That is why, I’m happy to point Mike Industries readers to a new creation by Messrs Dan Mall, Jon Aldinger, and Mark Huot: swfIR.
“But I already have a swfIR!”, you say. “I use it to shine my beautiful linoleum floors.”
This swfIR isn’t a disposable mop, though. It’s a new Flash replacement technique in the tradition of sIFR. While sIFR uses Flash to replace boring browser text with interesting custom-rendered Flash text, swfIR uses Flash to replace boring browser images with more interesting custom-rendered Flash images. So instead of settling for plain, rectangular jpegs and gifs, you can now apply borders, rounded corners, shadows, opacity, and more to your images… dynamically, without having to edit your images or muddy up your beautiful code.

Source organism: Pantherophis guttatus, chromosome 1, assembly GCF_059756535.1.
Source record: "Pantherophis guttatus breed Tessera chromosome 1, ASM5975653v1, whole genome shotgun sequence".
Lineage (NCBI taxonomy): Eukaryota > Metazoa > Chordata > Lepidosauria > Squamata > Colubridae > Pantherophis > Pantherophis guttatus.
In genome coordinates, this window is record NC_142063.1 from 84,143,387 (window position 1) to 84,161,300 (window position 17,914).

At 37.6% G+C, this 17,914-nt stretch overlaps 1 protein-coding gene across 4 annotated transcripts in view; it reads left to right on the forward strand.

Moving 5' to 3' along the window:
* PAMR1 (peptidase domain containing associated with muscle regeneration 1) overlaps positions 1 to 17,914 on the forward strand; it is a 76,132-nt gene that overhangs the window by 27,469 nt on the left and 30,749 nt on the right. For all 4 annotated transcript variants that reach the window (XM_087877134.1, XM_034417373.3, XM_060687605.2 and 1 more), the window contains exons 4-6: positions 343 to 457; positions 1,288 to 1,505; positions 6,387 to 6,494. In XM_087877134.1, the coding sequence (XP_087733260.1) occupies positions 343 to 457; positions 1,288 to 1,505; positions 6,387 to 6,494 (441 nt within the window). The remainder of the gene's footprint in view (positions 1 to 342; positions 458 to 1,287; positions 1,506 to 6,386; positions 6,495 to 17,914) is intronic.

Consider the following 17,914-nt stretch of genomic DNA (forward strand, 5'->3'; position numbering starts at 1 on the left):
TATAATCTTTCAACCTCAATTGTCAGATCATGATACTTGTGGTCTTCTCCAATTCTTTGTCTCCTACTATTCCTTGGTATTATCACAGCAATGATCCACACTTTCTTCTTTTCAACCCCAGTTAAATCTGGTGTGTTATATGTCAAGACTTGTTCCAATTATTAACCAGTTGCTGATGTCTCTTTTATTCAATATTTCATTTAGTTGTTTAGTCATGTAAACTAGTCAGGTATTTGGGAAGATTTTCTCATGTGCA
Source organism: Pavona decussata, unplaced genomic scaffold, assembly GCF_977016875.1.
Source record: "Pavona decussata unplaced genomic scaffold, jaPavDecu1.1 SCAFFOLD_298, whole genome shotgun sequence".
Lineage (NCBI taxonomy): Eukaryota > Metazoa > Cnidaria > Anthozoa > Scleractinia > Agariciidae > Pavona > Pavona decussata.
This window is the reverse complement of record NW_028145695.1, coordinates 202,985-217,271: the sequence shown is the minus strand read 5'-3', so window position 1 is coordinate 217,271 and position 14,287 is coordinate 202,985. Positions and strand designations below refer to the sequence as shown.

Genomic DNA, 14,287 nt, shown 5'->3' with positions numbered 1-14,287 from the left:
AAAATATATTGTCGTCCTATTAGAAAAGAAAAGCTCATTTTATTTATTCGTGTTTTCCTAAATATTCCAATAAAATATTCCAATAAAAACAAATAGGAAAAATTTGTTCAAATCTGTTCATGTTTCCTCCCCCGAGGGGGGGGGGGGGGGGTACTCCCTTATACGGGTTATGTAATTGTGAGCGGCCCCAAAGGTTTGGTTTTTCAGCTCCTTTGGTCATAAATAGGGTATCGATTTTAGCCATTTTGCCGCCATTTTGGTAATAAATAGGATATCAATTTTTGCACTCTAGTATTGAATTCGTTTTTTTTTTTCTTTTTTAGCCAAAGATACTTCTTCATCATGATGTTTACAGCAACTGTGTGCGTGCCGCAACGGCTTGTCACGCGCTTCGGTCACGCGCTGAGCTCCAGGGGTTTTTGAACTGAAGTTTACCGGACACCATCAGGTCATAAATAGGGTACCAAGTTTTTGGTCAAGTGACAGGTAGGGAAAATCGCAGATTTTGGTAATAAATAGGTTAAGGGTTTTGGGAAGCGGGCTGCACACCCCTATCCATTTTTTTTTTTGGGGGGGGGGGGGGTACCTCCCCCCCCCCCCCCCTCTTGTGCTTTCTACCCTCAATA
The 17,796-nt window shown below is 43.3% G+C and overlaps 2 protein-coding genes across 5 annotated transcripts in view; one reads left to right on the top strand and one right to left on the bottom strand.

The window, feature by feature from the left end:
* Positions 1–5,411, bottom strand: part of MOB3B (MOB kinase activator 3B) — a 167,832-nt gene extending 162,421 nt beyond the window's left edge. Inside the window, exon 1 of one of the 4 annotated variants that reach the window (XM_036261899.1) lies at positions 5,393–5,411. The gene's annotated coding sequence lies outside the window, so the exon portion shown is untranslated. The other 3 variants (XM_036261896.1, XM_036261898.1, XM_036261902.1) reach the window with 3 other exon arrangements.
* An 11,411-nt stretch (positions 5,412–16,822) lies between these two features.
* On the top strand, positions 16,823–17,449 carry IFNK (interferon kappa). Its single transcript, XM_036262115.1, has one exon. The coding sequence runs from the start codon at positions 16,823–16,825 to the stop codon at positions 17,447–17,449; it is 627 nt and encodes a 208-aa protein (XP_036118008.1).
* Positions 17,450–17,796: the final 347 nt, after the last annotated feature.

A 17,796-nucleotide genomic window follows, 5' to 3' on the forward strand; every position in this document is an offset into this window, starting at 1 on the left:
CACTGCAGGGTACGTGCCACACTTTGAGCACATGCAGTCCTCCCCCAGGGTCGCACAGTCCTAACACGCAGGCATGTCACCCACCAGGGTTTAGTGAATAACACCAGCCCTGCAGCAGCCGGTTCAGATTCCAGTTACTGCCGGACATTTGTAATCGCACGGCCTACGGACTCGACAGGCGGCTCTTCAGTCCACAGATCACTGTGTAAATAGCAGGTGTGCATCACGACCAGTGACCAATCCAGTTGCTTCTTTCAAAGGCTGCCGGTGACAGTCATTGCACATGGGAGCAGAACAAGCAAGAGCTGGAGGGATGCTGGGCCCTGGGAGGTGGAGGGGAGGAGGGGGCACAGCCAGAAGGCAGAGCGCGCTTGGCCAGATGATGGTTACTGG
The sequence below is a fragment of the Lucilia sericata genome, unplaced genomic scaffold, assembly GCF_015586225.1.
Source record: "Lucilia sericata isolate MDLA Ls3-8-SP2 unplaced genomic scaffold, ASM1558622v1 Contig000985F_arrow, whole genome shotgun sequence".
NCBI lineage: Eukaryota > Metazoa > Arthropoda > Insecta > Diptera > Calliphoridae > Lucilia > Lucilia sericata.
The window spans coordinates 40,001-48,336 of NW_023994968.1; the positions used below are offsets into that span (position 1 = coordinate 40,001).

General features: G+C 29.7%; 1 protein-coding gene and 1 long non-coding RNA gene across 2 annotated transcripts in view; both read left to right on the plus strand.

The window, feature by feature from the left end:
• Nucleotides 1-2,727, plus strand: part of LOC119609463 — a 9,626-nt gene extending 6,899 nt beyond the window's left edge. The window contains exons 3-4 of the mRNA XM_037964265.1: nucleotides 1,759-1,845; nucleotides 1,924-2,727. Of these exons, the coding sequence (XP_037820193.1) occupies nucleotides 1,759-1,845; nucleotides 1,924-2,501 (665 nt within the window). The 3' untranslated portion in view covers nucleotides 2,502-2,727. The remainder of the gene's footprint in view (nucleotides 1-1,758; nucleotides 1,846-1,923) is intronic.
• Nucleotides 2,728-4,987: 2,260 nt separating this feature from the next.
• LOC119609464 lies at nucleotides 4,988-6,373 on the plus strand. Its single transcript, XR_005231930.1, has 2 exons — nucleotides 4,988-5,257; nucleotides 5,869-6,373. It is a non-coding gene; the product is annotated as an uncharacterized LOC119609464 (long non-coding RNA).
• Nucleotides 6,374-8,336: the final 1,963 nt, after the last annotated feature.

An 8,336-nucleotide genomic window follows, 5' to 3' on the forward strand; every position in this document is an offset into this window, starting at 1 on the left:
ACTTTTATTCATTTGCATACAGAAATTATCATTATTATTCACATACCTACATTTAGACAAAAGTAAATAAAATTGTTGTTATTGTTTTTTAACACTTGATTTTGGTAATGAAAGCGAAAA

Flash for images?
I can hear screams coming from the ivory towers where the validatorians and standardistas live. I like those screams. I live for those screams. I will sleep well tonight with thoughts of prettier imagery on the web.
I was meeting with our investors today about Newsvine and the subject of product “explainability” came up. It seems that every time we think about adding a new feature to Newsvine, it becomes progressively harder to explain exactly what Newsvine is. This is a fairly common problem in product development, and if not dealt with swiftly can lead to consumer confusion and adoption issues.
One of our investors then proceeded to tell me how it works at Apple (he was behind a lot of Apple’s successful product marketing and development). He said:
“The answer to every product question that comes up at Apple is ‘What will the TV spot look like?'”
In other words, if you can’t think of a 30-second spot that neatly and efficiently explains your company, your product, or whatever other consumer-facing thing you happen to be working on, you aren’t building the right thing.
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